rideforever

The Complete System

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There is no such a thing as a "complete system."   
What happens to the great oak tree when it dies ?
In life it is a beautiful and giant being that has lived for hundreds of years, in its branches live countless creatures sheltered.
But when it dies how long will it last ?
It is eaten, eaten by those who need food, the small creature eat and eat and eat, branches leaves and roots.
Then nothing is left, it has provided great nourishment whilst alive and then again after death.
And then all that is left is silence.

So, how can there be a "complete system", how can such a thing exist, everything decays and dies after the death of the originator.
A being of light is rare, how many of his students know anything ?
Buddha/ Jesus they fought often with their students who were often idiots.
Lineage ?   You would be lucky to find the light reaching the  3rd generation.
After that, the great pretence.

Everyone must know own's place.   What right have you to demand the complete system ?
What have you contributed ?
What it is you expect, a 5 star limo to arrive and do it all for you ?
Listen to the life journey of the light-beings, their courage suffering arduous journeys.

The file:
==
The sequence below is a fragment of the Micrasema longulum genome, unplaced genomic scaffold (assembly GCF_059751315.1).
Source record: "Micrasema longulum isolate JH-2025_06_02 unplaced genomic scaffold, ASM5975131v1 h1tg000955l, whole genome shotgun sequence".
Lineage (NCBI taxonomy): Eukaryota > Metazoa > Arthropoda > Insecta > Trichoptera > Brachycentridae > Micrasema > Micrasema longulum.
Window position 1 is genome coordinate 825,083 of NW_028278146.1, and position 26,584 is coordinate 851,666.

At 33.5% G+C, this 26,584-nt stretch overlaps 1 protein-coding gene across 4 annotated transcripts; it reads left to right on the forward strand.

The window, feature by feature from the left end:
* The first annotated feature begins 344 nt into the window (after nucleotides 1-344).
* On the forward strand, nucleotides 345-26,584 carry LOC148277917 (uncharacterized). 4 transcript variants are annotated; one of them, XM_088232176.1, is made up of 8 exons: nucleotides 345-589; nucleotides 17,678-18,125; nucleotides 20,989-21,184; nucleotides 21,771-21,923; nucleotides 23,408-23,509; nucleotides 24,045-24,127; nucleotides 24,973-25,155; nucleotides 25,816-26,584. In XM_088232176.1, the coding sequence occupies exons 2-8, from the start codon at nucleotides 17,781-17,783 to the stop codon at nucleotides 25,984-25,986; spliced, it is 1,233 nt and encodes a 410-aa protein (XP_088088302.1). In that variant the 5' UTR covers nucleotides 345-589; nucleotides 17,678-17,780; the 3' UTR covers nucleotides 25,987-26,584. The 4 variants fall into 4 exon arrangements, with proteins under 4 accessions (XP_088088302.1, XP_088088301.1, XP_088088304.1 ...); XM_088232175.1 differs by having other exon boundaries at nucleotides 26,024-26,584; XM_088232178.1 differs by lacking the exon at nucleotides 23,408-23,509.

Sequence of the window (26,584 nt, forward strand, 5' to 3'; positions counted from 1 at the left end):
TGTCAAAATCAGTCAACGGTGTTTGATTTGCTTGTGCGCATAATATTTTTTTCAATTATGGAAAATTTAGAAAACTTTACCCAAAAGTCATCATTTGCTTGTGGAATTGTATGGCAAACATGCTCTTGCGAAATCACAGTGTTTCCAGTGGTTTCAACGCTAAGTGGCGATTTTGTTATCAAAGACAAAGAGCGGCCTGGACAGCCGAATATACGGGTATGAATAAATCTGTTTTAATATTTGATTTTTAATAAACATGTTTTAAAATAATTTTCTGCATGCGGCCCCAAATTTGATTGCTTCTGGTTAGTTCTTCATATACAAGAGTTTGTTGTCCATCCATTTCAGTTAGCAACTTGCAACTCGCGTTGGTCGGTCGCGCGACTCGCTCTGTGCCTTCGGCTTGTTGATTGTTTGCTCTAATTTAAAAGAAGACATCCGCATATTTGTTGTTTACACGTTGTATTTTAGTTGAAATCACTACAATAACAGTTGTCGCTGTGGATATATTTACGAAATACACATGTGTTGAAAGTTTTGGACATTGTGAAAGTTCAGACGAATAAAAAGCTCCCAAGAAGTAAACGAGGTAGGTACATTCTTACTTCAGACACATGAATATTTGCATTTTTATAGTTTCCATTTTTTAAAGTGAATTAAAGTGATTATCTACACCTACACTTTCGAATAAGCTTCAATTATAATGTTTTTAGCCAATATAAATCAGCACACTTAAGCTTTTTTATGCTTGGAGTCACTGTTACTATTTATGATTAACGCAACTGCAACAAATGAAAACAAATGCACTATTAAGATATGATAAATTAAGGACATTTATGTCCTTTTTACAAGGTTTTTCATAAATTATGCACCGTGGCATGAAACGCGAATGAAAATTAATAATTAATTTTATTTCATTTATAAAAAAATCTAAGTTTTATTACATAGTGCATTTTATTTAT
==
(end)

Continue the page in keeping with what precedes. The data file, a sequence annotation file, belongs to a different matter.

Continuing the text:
What kind of student are you ?
Perhaps you are a small being that feeds from the decaying of the dead oak. 
That is fine if that is your place.   So feed then, feed well and learn what you can at this level.
Arrive at the centres of training, meditation, and so on .... and be the best you can be.
Be worthy of the next step.

But when you think too much of yourself, that is when your journey is ... not a journey at all, just a pretence.


How many questions will you ask ?
When are you ready to contribute something ?
Let alone working all hours of the night and day, developing skill, and sitting quietly and listening.


The small concrete steps.
One after another, patiently, persistently, ardently, diligently.

Time.

 

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Valid points definetly. Being up to par to recieve the core is one thing, in my experience a system becomes a vast body of knowledge in its incarnation, as in quite litterally in the flesh of a living person. What is transmitted to the next generation, if conditions and personal chemistry is ideal, is the nucleus of principles and illustrations on the methods used to extrapolate the use of them.

It is rare that those principles reach all in the next generation, but some recieve them more or less fully. The toughest thing to teach and learn are those methods, because of their intricacy, imhe.